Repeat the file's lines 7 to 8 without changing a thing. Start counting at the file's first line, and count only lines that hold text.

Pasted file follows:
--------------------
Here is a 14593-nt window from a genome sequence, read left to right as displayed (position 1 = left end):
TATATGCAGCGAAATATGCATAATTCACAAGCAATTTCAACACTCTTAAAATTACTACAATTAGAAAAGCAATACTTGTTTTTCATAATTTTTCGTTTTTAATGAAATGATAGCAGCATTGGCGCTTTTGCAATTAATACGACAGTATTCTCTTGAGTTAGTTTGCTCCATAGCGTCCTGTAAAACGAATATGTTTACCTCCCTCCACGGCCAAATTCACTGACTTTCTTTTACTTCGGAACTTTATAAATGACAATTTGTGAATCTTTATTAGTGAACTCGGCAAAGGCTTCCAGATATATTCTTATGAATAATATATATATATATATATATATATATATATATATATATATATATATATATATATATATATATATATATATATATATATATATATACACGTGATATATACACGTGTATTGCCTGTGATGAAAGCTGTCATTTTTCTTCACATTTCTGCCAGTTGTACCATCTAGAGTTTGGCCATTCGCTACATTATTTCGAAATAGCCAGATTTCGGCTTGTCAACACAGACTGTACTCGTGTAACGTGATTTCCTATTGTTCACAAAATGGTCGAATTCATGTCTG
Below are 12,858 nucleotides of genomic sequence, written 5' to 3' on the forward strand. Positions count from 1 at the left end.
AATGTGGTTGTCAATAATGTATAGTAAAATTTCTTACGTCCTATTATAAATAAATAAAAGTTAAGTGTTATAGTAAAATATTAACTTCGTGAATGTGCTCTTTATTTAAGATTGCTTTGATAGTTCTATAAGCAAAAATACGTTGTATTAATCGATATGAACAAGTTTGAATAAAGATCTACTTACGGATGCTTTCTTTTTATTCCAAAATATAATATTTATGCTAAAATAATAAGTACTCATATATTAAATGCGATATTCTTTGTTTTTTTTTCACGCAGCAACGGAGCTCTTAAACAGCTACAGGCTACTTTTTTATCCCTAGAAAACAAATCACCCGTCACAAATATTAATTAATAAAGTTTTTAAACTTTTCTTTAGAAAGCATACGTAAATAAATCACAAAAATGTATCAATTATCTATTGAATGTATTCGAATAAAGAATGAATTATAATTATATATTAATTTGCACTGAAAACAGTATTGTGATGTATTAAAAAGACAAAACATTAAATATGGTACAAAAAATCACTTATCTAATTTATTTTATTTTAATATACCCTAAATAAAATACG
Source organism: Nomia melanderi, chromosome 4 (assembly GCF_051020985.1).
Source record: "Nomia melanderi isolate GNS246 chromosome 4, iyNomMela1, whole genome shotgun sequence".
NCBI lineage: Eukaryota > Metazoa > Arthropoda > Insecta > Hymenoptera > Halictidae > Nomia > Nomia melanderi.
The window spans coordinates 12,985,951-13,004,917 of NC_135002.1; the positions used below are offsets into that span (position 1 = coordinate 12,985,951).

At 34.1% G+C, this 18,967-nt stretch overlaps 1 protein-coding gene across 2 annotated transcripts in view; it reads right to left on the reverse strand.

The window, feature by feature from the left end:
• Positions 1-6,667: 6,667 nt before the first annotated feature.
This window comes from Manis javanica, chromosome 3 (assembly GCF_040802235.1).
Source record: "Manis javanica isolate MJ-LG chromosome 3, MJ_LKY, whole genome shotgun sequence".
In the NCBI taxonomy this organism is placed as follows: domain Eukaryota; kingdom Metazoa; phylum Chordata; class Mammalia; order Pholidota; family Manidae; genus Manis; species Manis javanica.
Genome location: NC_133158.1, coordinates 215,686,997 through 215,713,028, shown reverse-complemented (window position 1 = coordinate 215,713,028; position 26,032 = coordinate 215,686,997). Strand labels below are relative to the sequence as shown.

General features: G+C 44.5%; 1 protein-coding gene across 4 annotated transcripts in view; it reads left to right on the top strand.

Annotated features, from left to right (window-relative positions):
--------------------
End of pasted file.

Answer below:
NCBI lineage: Eukaryota > Metazoa > Arthropoda > Insecta > Hymenoptera > Halictidae > Nomia > Nomia melanderi.
The window spans coordinates 12,985,951-13,004,917 of NC_135002.1; the positions used below are offsets into that span (position 1 = coordinate 12,985,951).